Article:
Separatist leaders on Friday denied taking down the Malaysian plane, and Russia’s foreign minister, Sergey Lavrov, dismissed Ukraine’s accusations of Russian involvement.

“In the last few months, I have not heard practically any truthful statements from Kiev,” Lavrov said.

The Russian Defense Ministry said at least five Ukrainian air defense systems were within range to bring down the plane.

It said the flight path and crash site were within two areas where Ukraine was operating a long-range S-200 air defense system, and where three squadrons were deployed with SA-11 missile batteries.

A doll and other personal effects lie on the ground at the crash site of a Malaysia Airlines jet near the village of Hrabove, eastern Ukraine, Saturday, July 19, 2014. AP

Ukrainian denial

Ukraine denied that any of its forces had been involved, and American officials said they believed that denial.

“The Boeing was outside the zone of possible destruction by the antiaircraft forces of Ukraine,” Andriy Lysenko, a spokesperson for Ukraine’s National Security and Defense Council, told reporters.

After months of trying to gently prod European allies to take tougher action against Moscow for its intervention in Ukraine, Obama decided to raise the diplomatic temperature on Friday on both Russia and American allies.

He sent his United Nations ambassador, Samantha Power, to the Security Council to describe what she called “credible evidence” that the separatists were responsible.

Power said she could not “rule out technical assistance by Russian personnel.”

Europe must pay attention

Obama then went before the cameras himself at the White House to argue that whatever the investigation found, Russia’s aid to the insurgents had led to the disaster.

He said Europe should pay attention, noting that most of the passengers were Europeans, including 189 from the Netherlands.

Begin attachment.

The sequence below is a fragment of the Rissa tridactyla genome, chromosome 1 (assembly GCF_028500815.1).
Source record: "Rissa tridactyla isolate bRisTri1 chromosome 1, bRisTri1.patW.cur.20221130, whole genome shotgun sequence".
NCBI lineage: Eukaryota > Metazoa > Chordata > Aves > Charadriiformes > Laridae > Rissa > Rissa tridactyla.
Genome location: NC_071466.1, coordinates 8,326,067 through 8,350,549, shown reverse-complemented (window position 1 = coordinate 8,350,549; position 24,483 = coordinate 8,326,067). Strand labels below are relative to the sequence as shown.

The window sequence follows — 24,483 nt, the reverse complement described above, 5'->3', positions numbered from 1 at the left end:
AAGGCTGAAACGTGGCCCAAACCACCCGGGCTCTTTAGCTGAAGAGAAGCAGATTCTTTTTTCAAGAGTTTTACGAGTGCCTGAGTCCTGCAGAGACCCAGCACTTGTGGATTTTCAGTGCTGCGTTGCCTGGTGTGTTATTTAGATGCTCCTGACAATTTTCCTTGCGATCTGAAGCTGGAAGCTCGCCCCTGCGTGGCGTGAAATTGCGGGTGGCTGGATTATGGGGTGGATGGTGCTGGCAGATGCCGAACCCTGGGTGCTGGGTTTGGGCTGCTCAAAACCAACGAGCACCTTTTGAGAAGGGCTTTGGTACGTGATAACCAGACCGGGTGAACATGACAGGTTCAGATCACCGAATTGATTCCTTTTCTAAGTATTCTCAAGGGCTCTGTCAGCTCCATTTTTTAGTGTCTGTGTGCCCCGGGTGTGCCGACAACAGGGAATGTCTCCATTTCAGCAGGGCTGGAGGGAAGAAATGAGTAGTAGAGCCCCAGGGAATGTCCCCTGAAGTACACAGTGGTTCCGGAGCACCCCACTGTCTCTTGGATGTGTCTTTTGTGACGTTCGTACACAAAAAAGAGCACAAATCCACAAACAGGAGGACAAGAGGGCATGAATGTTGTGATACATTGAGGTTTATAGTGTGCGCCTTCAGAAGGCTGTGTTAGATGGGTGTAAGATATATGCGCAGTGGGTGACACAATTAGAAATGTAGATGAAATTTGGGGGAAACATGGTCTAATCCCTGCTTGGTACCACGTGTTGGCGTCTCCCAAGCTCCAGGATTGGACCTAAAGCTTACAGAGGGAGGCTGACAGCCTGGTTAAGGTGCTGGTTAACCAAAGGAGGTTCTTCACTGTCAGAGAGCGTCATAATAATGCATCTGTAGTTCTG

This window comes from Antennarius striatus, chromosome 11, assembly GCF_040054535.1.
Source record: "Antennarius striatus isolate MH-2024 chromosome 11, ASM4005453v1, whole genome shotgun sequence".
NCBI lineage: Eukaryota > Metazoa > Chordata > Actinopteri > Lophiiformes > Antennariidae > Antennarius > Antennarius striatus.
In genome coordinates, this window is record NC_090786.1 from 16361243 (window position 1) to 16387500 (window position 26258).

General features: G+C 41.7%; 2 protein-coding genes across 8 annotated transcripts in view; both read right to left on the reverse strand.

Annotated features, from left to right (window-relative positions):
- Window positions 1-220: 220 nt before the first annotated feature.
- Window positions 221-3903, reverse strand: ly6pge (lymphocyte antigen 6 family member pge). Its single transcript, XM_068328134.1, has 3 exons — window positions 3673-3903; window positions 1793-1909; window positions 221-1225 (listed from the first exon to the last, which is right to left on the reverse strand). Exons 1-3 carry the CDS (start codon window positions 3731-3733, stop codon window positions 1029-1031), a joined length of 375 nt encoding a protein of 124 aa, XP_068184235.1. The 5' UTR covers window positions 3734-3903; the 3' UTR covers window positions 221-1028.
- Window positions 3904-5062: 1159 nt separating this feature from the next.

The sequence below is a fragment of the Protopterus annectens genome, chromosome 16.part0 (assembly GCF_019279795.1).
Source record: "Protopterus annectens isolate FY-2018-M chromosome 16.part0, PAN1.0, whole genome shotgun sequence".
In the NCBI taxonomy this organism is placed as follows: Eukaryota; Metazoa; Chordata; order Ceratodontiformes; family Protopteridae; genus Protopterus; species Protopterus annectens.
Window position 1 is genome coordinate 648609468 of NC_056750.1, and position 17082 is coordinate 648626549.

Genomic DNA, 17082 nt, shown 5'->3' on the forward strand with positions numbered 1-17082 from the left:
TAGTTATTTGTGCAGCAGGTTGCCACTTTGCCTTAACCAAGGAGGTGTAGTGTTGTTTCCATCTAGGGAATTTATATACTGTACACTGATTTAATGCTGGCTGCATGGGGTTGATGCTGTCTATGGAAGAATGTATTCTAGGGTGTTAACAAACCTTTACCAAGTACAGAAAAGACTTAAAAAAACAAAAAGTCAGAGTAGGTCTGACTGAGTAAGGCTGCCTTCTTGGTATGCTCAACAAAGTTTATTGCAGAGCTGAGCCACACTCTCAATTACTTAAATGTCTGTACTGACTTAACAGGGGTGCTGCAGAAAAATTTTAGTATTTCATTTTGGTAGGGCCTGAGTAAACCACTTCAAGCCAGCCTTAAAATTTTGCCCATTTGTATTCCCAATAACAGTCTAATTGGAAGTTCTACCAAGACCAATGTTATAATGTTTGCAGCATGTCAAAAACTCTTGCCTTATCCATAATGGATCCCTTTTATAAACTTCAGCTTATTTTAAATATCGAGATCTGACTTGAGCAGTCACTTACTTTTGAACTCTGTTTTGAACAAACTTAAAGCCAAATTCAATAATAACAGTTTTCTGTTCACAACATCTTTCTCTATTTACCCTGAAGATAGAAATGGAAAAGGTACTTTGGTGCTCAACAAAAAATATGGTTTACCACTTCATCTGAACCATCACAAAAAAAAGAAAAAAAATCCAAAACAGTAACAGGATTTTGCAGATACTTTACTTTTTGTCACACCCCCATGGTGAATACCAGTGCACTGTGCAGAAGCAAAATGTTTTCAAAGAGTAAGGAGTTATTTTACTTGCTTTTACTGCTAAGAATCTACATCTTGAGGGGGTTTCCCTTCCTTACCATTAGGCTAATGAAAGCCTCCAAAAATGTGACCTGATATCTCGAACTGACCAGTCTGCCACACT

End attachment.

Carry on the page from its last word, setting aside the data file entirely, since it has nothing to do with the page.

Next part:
“That, I think, sadly brings home the degree to which the stakes are high for Europe, not simply for the Ukrainian people,” Obama said, “and that we have to be firm in our resolve.”

He later called Prime Minister David Cameron of Britain and Chancellor Angela Merkel of Germany to talk about the disaster.

He also spoke with Prime Minister Tony Abbott of Australia, which had 27 passengers on board, and Vice President Joseph Biden Jr. spoke with President Petro Poroshenko of Ukraine.

Russia must cooperate

Abbott on Saturday called for an independent, international investigation into the downing of MH17 and demanded Russia’s cooperation.

Abbott repeated his assertion that all evidence suggests that the missile that shot down MH17 came from an area controlled by Russian-backed separatists, using equipment likely supplied by Russia.

“This is a problem, a very serious problem,” Abbott said.

“Australia takes a very dim view of countries [that] facilitate the killing of Australians. The idea that Russia can wash its hands of responsibility because this happened in Ukrainian airspace just does not stand up to serious scrutiny. We all know what’s happening in the Ukraine,” he said.

Merkel and Putin spoke on the telephone and agreed on an international investigation into the downing of MH17 and on rapid access to the crash site, Berlin said on Saturday.

The two leaders “agreed that an international, independent commission under the direction of Icao (UN’s International Civil Aviation Organization) should quickly have access to the site of the accident … to shed light on the circumstances of the crash and move the victims,” a German government statement said.

A Kremlin statement on the same phone call said that “both sides stressed the importance of a thorough and objective investigation of all circumstances relating to what has happened.”


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TAGS: Australia, Barack Obama, Hrabove, Kremlin, Russia, Tony Abbott